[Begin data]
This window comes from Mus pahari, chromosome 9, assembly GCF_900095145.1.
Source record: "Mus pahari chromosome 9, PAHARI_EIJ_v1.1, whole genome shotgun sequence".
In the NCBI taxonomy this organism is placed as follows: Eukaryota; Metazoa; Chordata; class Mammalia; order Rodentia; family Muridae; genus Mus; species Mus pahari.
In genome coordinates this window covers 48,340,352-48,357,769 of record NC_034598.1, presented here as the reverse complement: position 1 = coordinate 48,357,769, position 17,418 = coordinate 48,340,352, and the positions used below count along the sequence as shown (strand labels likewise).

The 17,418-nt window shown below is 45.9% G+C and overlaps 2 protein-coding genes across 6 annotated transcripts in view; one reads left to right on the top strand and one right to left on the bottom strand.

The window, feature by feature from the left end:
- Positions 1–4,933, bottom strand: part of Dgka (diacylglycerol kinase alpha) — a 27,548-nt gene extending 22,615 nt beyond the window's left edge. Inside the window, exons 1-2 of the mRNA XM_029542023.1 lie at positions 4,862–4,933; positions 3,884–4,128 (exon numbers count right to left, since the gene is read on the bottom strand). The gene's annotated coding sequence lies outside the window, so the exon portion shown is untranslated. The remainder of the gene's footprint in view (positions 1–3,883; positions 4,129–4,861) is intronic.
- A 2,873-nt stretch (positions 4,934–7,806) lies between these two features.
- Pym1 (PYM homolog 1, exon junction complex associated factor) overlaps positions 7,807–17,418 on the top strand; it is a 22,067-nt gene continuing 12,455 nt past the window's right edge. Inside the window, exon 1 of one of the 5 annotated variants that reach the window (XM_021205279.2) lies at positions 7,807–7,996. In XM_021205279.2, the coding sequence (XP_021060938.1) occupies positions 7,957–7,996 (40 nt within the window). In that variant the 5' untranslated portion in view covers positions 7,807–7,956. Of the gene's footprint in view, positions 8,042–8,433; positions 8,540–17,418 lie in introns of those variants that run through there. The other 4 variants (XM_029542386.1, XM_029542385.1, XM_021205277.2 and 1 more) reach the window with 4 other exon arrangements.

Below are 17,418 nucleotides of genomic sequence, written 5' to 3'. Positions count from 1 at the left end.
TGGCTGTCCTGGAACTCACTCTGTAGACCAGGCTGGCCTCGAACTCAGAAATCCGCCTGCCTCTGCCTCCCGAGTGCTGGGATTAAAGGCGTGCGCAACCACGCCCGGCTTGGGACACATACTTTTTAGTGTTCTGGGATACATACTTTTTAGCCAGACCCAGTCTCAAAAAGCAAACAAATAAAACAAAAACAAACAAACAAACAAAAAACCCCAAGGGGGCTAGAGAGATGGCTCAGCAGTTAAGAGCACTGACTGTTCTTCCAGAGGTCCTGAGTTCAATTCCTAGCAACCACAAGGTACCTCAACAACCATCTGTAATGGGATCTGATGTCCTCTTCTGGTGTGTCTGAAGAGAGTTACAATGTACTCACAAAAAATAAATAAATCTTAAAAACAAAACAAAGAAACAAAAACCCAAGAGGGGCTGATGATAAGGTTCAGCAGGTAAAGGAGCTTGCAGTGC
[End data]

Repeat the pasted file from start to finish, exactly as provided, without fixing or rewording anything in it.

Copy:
This window comes from Mus pahari, chromosome 9, assembly GCF_900095145.1.
Source record: "Mus pahari chromosome 9, PAHARI_EIJ_v1.1, whole genome shotgun sequence".
In the NCBI taxonomy this organism is placed as follows: Eukaryota; Metazoa; Chordata; class Mammalia; order Rodentia; family Muridae; genus Mus; species Mus pahari.
In genome coordinates this window covers 48,340,352-48,357,769 of record NC_034598.1, presented here as the reverse complement: position 1 = coordinate 48,357,769, position 17,418 = coordinate 48,340,352, and the positions used below count along the sequence as shown (strand labels likewise).

The 17,418-nt window shown below is 45.9% G+C and overlaps 2 protein-coding genes across 6 annotated transcripts in view; one reads left to right on the top strand and one right to left on the bottom strand.

The window, feature by feature from the left end:
- Positions 1–4,933, bottom strand: part of Dgka (diacylglycerol kinase alpha) — a 27,548-nt gene extending 22,615 nt beyond the window's left edge. Inside the window, exons 1-2 of the mRNA XM_029542023.1 lie at positions 4,862–4,933; positions 3,884–4,128 (exon numbers count right to left, since the gene is read on the bottom strand). The gene's annotated coding sequence lies outside the window, so the exon portion shown is untranslated. The remainder of the gene's footprint in view (positions 1–3,883; positions 4,129–4,861) is intronic.
- A 2,873-nt stretch (positions 4,934–7,806) lies between these two features.
- Pym1 (PYM homolog 1, exon junction complex associated factor) overlaps positions 7,807–17,418 on the top strand; it is a 22,067-nt gene continuing 12,455 nt past the window's right edge. Inside the window, exon 1 of one of the 5 annotated variants that reach the window (XM_021205279.2) lies at positions 7,807–7,996. In XM_021205279.2, the coding sequence (XP_021060938.1) occupies positions 7,957–7,996 (40 nt within the window). In that variant the 5' untranslated portion in view covers positions 7,807–7,956. Of the gene's footprint in view, positions 8,042–8,433; positions 8,540–17,418 lie in introns of those variants that run through there. The other 4 variants (XM_029542386.1, XM_029542385.1, XM_021205277.2 and 1 more) reach the window with 4 other exon arrangements.

Below are 17,418 nucleotides of genomic sequence, written 5' to 3'. Positions count from 1 at the left end.
TGGCTGTCCTGGAACTCACTCTGTAGACCAGGCTGGCCTCGAACTCAGAAATCCGCCTGCCTCTGCCTCCCGAGTGCTGGGATTAAAGGCGTGCGCAACCACGCCCGGCTTGGGACACATACTTTTTAGTGTTCTGGGATACATACTTTTTAGCCAGACCCAGTCTCAAAAAGCAAACAAATAAAACAAAAACAAACAAACAAACAAAAAACCCCAAGGGGGCTAGAGAGATGGCTCAGCAGTTAAGAGCACTGACTGTTCTTCCAGAGGTCCTGAGTTCAATTCCTAGCAACCACAAGGTACCTCAACAACCATCTGTAATGGGATCTGATGTCCTCTTCTGGTGTGTCTGAAGAGAGTTACAATGTACTCACAAAAAATAAATAAATCTTAAAAACAAAACAAAGAAACAAAAACCCAAGAGGGGCTGATGATAAGGTTCAGCAGGTAAAGGAGCTTGCAGTGC